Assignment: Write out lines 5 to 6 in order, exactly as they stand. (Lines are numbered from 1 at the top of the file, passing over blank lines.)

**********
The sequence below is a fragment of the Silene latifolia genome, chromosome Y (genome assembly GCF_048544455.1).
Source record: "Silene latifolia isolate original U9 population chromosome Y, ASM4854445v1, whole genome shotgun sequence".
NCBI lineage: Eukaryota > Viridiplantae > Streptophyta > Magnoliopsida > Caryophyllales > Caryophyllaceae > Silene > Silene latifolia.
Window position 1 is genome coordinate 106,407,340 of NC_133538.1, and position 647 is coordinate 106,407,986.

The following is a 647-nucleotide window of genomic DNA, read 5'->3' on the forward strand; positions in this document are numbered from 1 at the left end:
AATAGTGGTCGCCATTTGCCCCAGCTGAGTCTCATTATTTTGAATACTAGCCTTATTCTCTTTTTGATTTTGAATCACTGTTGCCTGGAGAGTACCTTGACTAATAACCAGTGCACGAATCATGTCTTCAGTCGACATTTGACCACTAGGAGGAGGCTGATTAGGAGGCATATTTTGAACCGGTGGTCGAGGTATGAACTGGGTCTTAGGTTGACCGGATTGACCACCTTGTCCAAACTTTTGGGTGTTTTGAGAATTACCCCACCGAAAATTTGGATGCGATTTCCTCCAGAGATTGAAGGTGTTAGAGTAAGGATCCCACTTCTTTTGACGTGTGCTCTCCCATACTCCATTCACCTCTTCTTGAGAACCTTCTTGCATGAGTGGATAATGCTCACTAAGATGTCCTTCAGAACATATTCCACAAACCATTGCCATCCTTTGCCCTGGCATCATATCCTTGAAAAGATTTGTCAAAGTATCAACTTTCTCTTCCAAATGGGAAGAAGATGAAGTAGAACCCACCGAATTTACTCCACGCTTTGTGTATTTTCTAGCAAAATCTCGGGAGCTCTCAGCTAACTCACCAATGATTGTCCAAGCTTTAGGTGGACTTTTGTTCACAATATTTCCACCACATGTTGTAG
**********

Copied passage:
The following is a 647-nucleotide window of genomic DNA, read 5'->3' on the forward strand; positions in this document are numbered from 1 at the left end:
AATAGTGGTCGCCATTTGCCCCAGCTGAGTCTCATTATTTTGAATACTAGCCTTATTCTCTTTTTGATTTTGAATCACTGTTGCCTGGAGAGTACCTTGACTAATAACCAGTGCACGAATCATGTCTTCAGTCGACATTTGACCACTAGGAGGAGGCTGATTAGGAGGCATATTTTGAACCGGTGGTCGAGGTATGAACTGGGTCTTAGGTTGACCGGATTGACCACCTTGTCCAAACTTTTGGGTGTTTTGAGAATTACCCCACCGAAAATTTGGATGCGATTTCCTCCAGAGATTGAAGGTGTTAGAGTAAGGATCCCACTTCTTTTGACGTGTGCTCTCCCATACTCCATTCACCTCTTCTTGAGAACCTTCTTGCATGAGTGGATAATGCTCACTAAGATGTCCTTCAGAACATATTCCACAAACCATTGCCATCCTTTGCCCTGGCATCATATCCTTGAAAAGATTTGTCAAAGTATCAACTTTCTCTTCCAAATGGGAAGAAGATGAAGTAGAACCCACCGAATTTACTCCACGCTTTGTGTATTTTCTAGCAAAATCTCGGGAGCTCTCAGCTAACTCACCAATGATTGTCCAAGCTTTAGGTGGACTTTTGTTCACAATATTTCCACCACATGTTGTAG